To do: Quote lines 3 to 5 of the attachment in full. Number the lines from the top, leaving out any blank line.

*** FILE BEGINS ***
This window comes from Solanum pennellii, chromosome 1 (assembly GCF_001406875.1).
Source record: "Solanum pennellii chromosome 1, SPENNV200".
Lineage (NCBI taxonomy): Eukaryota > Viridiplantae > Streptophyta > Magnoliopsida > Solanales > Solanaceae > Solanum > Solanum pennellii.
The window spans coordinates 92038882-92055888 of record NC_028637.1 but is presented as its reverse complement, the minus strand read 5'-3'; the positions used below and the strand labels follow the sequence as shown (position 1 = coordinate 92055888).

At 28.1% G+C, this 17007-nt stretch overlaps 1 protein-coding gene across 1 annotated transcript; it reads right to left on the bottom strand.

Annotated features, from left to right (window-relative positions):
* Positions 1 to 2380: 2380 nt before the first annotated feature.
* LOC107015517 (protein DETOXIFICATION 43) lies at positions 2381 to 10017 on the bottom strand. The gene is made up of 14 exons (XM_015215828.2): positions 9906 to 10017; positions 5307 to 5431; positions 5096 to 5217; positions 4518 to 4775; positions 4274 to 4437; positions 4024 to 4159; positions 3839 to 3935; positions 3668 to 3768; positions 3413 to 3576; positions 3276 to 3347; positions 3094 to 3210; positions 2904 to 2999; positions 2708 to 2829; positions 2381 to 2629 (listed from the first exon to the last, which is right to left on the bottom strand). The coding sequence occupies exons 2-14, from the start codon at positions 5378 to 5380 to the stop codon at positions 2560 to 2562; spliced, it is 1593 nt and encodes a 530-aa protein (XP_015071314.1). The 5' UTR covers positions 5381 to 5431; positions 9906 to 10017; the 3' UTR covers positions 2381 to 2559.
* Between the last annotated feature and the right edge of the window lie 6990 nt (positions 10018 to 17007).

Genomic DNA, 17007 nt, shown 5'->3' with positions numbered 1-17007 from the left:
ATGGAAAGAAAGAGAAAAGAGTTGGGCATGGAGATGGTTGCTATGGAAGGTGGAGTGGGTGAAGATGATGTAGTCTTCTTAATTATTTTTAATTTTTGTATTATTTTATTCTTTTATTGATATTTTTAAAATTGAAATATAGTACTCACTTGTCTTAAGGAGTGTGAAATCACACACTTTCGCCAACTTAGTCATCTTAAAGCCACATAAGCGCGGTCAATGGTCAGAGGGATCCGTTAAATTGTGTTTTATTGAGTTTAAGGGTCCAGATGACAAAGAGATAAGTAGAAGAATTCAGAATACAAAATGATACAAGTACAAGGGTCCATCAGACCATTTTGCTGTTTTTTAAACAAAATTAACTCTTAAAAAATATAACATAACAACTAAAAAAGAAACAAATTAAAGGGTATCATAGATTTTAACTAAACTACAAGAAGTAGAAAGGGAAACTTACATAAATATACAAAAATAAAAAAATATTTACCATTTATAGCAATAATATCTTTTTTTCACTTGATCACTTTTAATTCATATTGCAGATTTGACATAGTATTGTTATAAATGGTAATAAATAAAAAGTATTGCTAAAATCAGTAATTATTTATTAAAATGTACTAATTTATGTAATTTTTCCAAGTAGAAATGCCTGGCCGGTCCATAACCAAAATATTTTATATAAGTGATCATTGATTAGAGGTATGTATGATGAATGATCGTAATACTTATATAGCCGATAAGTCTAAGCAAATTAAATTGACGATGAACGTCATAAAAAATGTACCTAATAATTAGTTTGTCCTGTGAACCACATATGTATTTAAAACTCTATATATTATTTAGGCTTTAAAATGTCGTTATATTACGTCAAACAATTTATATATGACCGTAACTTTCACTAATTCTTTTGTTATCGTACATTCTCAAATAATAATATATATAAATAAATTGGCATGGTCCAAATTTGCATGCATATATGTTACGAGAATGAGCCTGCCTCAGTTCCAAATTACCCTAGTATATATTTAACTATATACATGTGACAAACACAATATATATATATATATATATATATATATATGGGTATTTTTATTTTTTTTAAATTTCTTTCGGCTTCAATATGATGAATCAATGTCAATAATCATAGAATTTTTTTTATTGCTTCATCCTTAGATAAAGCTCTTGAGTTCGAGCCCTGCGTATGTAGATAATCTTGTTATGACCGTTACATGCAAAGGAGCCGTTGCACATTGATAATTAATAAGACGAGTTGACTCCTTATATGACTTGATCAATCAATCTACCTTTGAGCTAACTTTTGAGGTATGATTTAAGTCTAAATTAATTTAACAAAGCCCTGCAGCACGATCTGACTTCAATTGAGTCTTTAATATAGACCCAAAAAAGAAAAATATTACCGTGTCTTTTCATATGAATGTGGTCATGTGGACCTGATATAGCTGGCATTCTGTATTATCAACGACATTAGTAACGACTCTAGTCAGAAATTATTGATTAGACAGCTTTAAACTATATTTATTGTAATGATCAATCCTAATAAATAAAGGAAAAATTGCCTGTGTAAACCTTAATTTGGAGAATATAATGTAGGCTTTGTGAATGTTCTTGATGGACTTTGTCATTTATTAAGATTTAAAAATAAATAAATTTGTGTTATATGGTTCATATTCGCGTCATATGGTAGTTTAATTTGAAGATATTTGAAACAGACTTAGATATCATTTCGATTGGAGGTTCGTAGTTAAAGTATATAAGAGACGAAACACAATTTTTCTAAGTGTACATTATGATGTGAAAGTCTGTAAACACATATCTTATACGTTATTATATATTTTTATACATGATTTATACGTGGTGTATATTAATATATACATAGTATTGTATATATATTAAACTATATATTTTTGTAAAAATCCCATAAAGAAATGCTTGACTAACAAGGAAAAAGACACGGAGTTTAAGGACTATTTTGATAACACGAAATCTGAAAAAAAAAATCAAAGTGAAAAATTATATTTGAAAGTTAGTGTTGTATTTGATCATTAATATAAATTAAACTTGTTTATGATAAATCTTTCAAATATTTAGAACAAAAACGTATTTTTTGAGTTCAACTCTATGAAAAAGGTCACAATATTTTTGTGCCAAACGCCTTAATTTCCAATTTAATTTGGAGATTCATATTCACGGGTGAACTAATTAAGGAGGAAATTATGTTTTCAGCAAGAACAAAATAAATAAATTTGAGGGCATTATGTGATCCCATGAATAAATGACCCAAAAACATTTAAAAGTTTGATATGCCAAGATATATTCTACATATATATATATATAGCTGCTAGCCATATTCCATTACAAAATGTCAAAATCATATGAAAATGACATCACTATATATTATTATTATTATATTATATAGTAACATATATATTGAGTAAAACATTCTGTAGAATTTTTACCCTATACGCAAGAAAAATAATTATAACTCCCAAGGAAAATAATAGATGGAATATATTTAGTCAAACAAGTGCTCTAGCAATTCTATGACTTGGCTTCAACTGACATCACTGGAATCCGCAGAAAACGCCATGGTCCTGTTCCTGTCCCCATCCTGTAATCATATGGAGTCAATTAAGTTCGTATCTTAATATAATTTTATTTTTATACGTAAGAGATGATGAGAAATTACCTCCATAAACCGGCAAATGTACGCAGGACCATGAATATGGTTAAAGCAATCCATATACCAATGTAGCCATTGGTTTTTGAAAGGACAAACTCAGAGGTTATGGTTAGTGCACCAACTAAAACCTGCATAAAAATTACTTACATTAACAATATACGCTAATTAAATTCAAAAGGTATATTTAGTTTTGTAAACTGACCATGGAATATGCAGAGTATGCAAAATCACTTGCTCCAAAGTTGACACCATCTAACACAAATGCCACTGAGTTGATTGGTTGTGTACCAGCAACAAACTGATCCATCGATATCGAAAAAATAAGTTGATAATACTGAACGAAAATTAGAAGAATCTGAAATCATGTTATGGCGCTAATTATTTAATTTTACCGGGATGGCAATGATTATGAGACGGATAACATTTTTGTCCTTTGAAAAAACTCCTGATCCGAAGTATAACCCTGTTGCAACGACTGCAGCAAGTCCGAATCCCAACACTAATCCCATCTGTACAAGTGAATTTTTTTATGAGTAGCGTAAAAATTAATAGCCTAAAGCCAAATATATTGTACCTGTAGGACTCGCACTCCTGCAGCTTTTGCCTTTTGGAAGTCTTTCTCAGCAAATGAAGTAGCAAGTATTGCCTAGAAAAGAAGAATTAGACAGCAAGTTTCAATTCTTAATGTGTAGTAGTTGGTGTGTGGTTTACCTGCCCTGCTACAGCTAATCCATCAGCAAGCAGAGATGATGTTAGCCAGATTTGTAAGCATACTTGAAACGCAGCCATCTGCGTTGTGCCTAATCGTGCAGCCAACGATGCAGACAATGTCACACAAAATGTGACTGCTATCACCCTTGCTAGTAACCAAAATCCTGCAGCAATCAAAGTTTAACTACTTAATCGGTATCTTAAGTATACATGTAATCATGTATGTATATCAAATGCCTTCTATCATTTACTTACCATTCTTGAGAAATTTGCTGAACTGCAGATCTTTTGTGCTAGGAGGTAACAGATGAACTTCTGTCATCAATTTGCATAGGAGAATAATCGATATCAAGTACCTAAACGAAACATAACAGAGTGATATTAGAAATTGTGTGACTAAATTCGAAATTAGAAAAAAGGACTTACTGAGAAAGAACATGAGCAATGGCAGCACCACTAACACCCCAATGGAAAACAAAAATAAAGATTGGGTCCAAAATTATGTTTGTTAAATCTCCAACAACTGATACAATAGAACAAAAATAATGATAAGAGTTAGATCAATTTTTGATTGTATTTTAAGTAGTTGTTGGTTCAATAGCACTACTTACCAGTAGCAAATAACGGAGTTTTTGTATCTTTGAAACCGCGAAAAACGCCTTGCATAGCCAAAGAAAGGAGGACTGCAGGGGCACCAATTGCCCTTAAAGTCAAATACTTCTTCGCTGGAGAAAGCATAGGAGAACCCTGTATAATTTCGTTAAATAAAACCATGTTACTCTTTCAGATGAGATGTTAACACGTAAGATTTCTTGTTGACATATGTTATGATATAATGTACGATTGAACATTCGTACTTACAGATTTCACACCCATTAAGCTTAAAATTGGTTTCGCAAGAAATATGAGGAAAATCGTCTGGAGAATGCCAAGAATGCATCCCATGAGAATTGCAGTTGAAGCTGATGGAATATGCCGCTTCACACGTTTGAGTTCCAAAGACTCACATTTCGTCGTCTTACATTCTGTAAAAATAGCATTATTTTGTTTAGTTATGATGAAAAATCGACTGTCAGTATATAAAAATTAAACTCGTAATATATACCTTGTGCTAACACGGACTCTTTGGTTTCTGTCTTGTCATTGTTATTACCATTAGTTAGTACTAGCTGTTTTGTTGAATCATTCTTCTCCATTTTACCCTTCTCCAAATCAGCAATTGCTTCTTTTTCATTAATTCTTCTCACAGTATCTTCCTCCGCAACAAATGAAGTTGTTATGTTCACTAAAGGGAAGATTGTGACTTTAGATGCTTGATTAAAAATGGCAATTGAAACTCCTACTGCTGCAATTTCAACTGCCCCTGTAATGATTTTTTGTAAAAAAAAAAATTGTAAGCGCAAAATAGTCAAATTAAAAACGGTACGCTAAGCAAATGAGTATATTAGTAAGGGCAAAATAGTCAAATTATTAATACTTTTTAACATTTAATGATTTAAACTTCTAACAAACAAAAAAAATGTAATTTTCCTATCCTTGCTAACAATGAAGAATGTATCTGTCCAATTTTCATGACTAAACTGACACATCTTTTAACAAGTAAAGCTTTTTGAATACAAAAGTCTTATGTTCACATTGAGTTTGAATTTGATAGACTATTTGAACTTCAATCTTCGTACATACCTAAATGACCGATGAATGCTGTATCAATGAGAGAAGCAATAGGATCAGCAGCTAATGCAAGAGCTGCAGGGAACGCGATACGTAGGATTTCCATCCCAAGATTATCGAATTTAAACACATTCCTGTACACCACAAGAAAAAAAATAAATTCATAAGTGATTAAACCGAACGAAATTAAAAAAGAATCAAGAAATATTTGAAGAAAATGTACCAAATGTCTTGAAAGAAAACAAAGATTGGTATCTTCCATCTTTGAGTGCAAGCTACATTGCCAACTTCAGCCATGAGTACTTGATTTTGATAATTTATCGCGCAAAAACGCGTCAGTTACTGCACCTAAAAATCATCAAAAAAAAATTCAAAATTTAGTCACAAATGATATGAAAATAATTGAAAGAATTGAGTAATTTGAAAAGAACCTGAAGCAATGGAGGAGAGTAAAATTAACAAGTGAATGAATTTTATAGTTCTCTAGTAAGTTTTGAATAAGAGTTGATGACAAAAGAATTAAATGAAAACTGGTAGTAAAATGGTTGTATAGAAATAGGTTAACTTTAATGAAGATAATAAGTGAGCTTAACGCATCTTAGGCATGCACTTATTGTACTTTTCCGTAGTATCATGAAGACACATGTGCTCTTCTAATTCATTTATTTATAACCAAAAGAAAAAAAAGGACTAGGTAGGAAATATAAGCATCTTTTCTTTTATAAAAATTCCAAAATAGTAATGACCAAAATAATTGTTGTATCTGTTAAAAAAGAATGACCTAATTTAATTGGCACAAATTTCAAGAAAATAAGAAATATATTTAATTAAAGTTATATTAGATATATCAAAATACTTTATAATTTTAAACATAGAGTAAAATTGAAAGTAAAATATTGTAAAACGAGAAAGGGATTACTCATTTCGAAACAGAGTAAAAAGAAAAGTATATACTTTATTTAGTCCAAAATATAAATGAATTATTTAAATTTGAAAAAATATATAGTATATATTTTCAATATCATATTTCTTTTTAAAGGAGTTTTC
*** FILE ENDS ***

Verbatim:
Lineage (NCBI taxonomy): Eukaryota > Viridiplantae > Streptophyta > Magnoliopsida > Solanales > Solanaceae > Solanum > Solanum pennellii.
The window spans coordinates 92038882-92055888 of record NC_028637.1 but is presented as its reverse complement, the minus strand read 5'-3'; the positions used below and the strand labels follow the sequence as shown (position 1 = coordinate 92055888).

At 28.1% G+C, this 17007-nt stretch overlaps 1 protein-coding gene across 1 annotated transcript; it reads right to left on the bottom strand.